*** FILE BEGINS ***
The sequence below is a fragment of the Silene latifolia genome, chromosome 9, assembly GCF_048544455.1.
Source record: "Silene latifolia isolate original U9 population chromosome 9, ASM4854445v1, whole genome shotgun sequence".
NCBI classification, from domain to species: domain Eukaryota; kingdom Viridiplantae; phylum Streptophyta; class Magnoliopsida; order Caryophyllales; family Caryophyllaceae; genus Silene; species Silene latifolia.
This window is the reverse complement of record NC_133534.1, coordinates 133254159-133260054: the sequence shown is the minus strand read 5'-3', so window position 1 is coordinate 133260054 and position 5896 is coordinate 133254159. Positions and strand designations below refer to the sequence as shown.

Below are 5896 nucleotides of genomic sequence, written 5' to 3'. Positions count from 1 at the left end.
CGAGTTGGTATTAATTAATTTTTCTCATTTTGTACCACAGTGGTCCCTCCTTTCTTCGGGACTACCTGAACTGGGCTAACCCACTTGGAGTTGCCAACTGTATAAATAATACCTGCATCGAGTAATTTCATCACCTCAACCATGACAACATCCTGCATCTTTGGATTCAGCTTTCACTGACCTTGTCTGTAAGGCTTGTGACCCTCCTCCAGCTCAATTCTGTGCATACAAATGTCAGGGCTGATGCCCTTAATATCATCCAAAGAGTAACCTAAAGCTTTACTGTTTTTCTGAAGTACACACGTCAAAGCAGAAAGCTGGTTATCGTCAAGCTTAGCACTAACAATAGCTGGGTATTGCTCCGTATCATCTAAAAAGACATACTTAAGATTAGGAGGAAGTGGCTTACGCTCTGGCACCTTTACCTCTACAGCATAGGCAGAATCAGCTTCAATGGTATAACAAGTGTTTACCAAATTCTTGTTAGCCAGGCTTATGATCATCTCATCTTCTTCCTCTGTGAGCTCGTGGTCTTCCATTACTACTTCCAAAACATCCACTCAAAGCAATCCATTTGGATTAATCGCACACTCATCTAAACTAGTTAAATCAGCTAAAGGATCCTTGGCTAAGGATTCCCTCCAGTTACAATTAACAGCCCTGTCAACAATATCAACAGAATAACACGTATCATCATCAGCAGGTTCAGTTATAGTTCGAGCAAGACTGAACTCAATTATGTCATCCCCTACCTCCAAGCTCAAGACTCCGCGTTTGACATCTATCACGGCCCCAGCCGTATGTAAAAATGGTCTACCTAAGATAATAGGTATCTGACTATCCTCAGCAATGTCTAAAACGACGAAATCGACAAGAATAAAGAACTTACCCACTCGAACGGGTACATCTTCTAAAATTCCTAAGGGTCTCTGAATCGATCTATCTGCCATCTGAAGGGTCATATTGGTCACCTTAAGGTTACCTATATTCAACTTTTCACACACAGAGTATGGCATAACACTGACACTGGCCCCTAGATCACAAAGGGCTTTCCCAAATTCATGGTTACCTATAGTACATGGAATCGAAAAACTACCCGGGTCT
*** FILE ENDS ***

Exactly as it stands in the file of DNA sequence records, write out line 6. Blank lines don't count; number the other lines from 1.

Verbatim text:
CGAGTTGGTATTAATTAATTTTTCTCATTTTGTACCACAGTGGTCCCTCCTTTCTTCGGGACTACCTGAACTGGGCTAACCCACTTGGAGTTGCCAACTGTATAAATAATACCTGCATCGAGTAATTTCATCACCTCAACCATGACAACATCCTGCATCTTTGGATTCAGCTTTCACTGACCTTGTCTGTAAGGCTTGTGACCCTCCTCCAGCTCAATTCTGTGCATACAAATGTCAGGGCTGATGCCCTTAATATCATCCAAAGAGTAACCTAAAGCTTTACTGTTTTTCTGAAGTACACACGTCAAAGCAGAAAGCTGGTTATCGTCAAGCTTAGCACTAACAATAGCTGGGTATTGCTCCGTATCATCTAAAAAGACATACTTAAGATTAGGAGGAAGTGGCTTACGCTCTGGCACCTTTACCTCTACAGCATAGGCAGAATCAGCTTCAATGGTATAACAAGTGTTTACCAAATTCTTGTTAGCCAGGCTTATGATCATCTCATCTTCTTCCTCTGTGAGCTCGTGGTCTTCCATTACTACTTCCAAAACATCCACTCAAAGCAATCCATTTGGATTAATCGCACACTCATCTAAACTAGTTAAATCAGCTAAAGGATCCTTGGCTAAGGATTCCCTCCAGTTACAATTAACAGCCCTGTCAACAATATCAACAGAATAACACGTATCATCATCAGCAGGTTCAGTTATAGTTCGAGCAAGACTGAACTCAATTATGTCATCCCCTACCTCCAAGCTCAAGACTCCGCGTTTGACATCTATCACGGCCCCAGCCGTATGTAAAAATGGTCTACCTAAGATAATAGGTATCTGACTATCCTCAGCAATGTCTAAAACGACGAAATCGACAAGAATAAAGAACTTACCCACTCGAACGGGTACATCTTCTAAAATTCCTAAGGGTCTCTGAATCGATCTATCTGCCATCTGAAGGGTCATATTGGTCACCTTAAGGTTACCTATATTCAACTTTTCACACACAGAGTATGGCATAACACTGACACTGGCCCCTAGATCACAAAGGGCTTTCCCAAATTCATGGTTACCTATAGTACATGGAATCGAAAAACTACCCGGGTCT